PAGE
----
Stargazers, you must have been good this year. The night sky will be a present you won't have to unwrap; just look up to see a full moon on Christmas Day.

Santa is in for a well-lit commute on Christmas Eve, and Christmas morning will be even brighter. The moon will be at its fullest on Christmas Day at 6:11 a.m. EST, according to NASA. And how special is this lunar event? We haven’t had a full moon on Christmas since 1977, and it won't happen again until 2034.

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Beyond the perfect timing, there are other interesting facts about the final full moon of 2015. Just as Santa Claus has many names (from Father Christmas to Old St. Nick), so does this particular full moon. The Yuletide Moon will rise at sunset and set at sunrise, so it will be visible both for those staying up late to spot Santa and for the early-to-bed crowd. It's also referred to as an Oak Moon or a Cold Moon because of the the long, cold days of December, according to Weather.com. Because it's the last full moon of the year, it's also referred to as the Full Long Night's Moon, the Full Cold Moon and the Moon Before Yule.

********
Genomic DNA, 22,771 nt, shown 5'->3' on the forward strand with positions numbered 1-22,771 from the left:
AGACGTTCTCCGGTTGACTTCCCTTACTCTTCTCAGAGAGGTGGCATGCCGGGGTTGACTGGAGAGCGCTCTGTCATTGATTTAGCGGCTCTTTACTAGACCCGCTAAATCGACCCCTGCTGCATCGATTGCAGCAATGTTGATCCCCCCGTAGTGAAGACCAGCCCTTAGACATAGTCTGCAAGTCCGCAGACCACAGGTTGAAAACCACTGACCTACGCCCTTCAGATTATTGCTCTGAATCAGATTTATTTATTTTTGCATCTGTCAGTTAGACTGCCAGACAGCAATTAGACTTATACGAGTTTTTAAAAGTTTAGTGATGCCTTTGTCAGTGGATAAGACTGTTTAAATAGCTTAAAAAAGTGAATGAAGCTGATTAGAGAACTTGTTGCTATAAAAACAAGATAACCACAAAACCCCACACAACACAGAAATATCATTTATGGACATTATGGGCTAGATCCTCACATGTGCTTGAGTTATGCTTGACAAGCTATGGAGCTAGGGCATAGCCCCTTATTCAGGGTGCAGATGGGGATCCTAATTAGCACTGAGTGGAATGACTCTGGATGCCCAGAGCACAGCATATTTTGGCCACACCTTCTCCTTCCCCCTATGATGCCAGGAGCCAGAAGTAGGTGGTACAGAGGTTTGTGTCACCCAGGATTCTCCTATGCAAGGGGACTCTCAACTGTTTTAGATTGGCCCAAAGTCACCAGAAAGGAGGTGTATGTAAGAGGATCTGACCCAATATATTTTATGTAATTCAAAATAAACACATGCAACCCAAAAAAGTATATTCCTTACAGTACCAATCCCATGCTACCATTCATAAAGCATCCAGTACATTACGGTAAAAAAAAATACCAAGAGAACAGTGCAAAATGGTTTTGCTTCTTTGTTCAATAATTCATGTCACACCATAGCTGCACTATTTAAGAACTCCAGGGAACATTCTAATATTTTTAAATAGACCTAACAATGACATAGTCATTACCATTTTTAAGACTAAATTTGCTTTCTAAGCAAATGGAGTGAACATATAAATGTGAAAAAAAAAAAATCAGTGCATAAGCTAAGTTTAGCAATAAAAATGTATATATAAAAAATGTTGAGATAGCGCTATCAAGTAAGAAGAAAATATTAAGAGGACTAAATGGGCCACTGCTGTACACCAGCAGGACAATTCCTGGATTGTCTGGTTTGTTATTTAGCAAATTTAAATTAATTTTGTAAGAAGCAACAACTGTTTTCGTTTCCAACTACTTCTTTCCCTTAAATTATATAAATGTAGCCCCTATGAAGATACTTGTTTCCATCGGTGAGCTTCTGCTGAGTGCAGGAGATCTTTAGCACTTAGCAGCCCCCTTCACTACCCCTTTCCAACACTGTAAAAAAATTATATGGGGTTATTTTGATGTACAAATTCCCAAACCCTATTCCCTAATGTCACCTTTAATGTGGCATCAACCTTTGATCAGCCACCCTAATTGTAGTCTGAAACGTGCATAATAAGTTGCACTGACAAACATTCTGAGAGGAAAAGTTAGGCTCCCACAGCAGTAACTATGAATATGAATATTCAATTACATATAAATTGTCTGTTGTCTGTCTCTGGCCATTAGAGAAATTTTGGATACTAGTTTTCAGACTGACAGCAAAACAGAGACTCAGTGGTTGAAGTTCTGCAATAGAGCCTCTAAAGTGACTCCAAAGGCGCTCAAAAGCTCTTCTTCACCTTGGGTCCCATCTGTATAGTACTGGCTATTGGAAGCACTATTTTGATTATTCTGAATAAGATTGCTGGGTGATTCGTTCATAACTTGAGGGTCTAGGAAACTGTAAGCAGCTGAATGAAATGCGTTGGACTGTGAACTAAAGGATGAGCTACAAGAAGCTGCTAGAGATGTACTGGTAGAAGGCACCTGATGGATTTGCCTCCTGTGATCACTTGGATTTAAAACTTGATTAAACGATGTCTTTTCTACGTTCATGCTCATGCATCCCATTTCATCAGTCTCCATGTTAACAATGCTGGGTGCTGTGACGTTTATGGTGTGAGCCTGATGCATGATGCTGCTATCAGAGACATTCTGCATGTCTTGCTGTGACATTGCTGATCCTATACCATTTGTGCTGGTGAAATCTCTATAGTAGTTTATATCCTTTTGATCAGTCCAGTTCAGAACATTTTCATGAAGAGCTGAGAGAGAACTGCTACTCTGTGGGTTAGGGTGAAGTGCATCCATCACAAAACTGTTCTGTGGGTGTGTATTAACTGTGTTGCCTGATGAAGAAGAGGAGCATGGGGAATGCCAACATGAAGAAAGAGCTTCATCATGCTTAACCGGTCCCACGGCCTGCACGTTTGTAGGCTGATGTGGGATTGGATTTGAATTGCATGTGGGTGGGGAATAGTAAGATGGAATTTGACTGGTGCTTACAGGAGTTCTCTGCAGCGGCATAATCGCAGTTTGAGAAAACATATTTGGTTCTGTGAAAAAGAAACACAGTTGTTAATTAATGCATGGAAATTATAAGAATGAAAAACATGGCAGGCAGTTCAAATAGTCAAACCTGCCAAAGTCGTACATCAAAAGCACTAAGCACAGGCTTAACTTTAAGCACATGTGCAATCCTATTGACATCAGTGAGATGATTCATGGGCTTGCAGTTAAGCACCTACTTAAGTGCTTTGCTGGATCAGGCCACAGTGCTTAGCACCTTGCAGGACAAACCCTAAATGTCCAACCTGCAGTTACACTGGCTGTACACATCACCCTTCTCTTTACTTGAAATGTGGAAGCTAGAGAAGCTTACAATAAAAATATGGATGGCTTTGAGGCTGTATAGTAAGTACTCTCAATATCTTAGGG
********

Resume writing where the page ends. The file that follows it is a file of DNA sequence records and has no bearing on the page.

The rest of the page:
Full moons are commonly given specific names. In fact, the tradition of naming the full moons dates back to the Native Americans hundreds of years ago, according to SPACE.com.

So, after you’ve hung your stockings with care, step outside and enjoy the spectacle. It should be quite pretty — and an unusual sight. So, Happy Christmas to all, and to all a bright night!